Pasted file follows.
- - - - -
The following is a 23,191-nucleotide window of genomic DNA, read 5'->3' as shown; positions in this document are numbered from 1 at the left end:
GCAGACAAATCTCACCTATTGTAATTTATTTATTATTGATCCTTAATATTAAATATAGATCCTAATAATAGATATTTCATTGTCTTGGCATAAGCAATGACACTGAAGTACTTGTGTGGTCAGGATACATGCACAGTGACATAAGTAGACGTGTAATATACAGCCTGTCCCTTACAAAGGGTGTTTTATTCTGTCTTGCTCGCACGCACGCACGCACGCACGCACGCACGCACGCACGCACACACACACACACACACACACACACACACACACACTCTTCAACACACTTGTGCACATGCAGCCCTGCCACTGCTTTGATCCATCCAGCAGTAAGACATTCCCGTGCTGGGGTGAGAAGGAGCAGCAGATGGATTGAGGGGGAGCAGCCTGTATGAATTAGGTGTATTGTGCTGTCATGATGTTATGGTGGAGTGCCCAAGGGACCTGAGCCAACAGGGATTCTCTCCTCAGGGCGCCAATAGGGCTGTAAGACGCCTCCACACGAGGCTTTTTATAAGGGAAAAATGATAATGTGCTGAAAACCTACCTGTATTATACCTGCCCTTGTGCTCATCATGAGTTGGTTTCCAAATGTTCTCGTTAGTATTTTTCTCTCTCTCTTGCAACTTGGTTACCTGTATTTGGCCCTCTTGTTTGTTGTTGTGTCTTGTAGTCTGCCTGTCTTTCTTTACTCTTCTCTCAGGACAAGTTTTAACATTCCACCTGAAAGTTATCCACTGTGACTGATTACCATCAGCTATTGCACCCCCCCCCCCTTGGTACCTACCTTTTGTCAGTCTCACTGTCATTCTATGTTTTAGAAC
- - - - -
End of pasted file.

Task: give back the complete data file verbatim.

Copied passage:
The following is a 23,191-nucleotide window of genomic DNA, read 5'->3' as shown; positions in this document are numbered from 1 at the left end:
GCAGACAAATCTCACCTATTGTAATTTATTTATTATTGATCCTTAATATTAAATATAGATCCTAATAATAGATATTTCATTGTCTTGGCATAAGCAATGACACTGAAGTACTTGTGTGGTCAGGATACATGCACAGTGACATAAGTAGACGTGTAATATACAGCCTGTCCCTTACAAAGGGTGTTTTATTCTGTCTTGCTCGCACGCACGCACGCACGCACGCACGCACGCACGCACGCACACACACACACACACACACACACACACACACACACTCTTCAACACACTTGTGCACATGCAGCCCTGCCACTGCTTTGATCCATCCAGCAGTAAGACATTCCCGTGCTGGGGTGAGAAGGAGCAGCAGATGGATTGAGGGGGAGCAGCCTGTATGAATTAGGTGTATTGTGCTGTCATGATGTTATGGTGGAGTGCCCAAGGGACCTGAGCCAACAGGGATTCTCTCCTCAGGGCGCCAATAGGGCTGTAAGACGCCTCCACACGAGGCTTTTTATAAGGGAAAAATGATAATGTGCTGAAAACCTACCTGTATTATACCTGCCCTTGTGCTCATCATGAGTTGGTTTCCAAATGTTCTCGTTAGTATTTTTCTCTCTCTCTTGCAACTTGGTTACCTGTATTTGGCCCTCTTGTTTGTTGTTGTGTCTTGTAGTCTGCCTGTCTTTCTTTACTCTTCTCTCAGGACAAGTTTTAACATTCCACCTGAAAGTTATCCACTGTGACTGATTACCATCAGCTATTGCACCCCCCCCCCCTTGGTACCTACCTTTTGTCAGTCTCACTGTCATTCTATGTTTTAGAAC